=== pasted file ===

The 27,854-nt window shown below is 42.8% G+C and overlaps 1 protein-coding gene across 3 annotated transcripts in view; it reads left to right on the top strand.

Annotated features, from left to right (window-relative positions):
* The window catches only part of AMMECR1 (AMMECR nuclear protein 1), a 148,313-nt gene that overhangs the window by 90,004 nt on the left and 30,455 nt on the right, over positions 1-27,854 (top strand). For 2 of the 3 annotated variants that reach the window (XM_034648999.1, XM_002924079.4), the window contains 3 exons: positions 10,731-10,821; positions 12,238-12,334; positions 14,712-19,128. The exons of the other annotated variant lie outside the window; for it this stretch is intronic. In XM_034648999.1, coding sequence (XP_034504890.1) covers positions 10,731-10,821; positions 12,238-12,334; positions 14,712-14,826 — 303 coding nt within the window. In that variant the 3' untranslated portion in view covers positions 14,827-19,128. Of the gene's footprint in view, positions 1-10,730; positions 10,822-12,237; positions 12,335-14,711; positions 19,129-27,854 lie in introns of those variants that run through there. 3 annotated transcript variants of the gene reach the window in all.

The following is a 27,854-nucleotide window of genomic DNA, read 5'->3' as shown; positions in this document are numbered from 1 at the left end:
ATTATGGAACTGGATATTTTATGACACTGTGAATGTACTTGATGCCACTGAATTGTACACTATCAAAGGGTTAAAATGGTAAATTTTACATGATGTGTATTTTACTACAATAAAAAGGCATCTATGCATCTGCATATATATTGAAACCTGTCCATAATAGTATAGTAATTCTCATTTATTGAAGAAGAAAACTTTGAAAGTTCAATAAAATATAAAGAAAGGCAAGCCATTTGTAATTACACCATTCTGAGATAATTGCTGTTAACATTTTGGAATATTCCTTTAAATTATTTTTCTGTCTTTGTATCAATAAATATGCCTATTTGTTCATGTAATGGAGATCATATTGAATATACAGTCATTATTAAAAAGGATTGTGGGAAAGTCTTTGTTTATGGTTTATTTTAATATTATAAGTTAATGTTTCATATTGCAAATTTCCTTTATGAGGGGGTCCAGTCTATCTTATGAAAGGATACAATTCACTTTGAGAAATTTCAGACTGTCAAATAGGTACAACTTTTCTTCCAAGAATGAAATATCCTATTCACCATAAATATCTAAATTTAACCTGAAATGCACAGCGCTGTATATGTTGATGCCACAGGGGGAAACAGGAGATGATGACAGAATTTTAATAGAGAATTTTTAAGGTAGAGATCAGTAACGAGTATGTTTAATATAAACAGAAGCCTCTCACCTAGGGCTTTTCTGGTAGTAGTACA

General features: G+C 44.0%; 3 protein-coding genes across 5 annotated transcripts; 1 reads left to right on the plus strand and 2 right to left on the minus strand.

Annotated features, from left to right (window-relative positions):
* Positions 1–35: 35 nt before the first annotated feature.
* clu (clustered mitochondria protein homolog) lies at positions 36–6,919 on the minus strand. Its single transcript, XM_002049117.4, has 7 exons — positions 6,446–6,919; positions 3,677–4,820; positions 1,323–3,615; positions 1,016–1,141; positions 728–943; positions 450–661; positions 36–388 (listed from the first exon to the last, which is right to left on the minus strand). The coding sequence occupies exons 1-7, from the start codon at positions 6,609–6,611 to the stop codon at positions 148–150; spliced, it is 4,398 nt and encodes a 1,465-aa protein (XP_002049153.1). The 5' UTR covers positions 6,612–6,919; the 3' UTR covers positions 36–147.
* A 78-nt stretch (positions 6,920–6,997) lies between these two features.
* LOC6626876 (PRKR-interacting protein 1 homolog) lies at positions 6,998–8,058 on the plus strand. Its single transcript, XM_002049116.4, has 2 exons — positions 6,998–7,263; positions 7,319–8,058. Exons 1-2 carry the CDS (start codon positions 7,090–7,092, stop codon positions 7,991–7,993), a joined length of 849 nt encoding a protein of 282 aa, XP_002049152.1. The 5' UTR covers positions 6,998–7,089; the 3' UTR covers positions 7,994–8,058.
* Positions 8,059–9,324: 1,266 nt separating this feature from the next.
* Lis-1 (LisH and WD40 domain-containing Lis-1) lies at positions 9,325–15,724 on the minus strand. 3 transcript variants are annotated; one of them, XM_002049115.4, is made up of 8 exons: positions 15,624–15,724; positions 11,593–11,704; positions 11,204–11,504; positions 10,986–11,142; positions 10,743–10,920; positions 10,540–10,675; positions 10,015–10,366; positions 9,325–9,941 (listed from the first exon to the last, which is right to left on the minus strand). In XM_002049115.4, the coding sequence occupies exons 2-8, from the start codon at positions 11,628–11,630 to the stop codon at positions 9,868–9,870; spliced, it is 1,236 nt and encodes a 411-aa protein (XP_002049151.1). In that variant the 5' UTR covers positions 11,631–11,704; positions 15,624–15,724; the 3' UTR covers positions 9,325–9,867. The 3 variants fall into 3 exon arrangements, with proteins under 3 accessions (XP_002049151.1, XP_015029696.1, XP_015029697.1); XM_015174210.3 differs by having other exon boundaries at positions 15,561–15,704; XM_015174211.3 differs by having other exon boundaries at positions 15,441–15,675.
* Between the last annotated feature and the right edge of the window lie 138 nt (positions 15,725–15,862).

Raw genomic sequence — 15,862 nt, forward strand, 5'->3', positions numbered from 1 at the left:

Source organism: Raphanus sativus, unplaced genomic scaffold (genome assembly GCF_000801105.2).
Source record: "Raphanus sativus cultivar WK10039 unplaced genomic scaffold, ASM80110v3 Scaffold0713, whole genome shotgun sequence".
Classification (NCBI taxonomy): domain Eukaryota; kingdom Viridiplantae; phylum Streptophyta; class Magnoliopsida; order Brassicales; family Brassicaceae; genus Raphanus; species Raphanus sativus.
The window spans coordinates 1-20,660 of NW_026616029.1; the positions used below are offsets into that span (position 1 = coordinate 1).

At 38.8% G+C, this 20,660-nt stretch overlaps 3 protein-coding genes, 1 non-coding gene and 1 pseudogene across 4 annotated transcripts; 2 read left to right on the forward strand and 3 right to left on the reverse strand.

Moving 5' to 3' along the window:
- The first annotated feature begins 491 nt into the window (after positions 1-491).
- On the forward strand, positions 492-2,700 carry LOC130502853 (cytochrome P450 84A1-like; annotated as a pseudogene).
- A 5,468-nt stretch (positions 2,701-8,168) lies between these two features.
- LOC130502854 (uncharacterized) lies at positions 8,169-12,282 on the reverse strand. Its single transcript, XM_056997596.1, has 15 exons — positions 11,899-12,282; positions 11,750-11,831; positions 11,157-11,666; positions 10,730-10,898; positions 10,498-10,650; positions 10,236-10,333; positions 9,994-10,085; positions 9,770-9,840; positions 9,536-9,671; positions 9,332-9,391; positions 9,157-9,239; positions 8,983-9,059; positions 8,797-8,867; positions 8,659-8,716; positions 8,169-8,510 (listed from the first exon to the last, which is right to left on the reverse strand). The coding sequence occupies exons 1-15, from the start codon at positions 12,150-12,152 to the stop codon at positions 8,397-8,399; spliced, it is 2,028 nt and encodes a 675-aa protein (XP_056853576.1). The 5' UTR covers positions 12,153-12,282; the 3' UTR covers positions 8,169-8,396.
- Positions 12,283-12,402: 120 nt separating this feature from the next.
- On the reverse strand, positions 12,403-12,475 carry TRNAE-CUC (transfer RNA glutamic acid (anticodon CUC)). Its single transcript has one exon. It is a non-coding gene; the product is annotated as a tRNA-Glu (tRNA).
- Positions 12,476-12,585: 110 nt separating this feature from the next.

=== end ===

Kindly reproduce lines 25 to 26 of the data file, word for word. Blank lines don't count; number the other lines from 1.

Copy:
- LOC130502854 (uncharacterized) lies at positions 8,169-12,282 on the reverse strand. Its single transcript, XM_056997596.1, has 15 exons — positions 11,899-12,282; positions 11,750-11,831; positions 11,157-11,666; positions 10,730-10,898; positions 10,498-10,650; positions 10,236-10,333; positions 9,994-10,085; positions 9,770-9,840; positions 9,536-9,671; positions 9,332-9,391; positions 9,157-9,239; positions 8,983-9,059; positions 8,797-8,867; positions 8,659-8,716; positions 8,169-8,510 (listed from the first exon to the last, which is right to left on the reverse strand). The coding sequence occupies exons 1-15, from the start codon at positions 12,150-12,152 to the stop codon at positions 8,397-8,399; spliced, it is 2,028 nt and encodes a 675-aa protein (XP_056853576.1). The 5' UTR covers positions 12,153-12,282; the 3' UTR covers positions 8,169-8,396.
- Positions 12,283-12,402: 120 nt separating this feature from the next.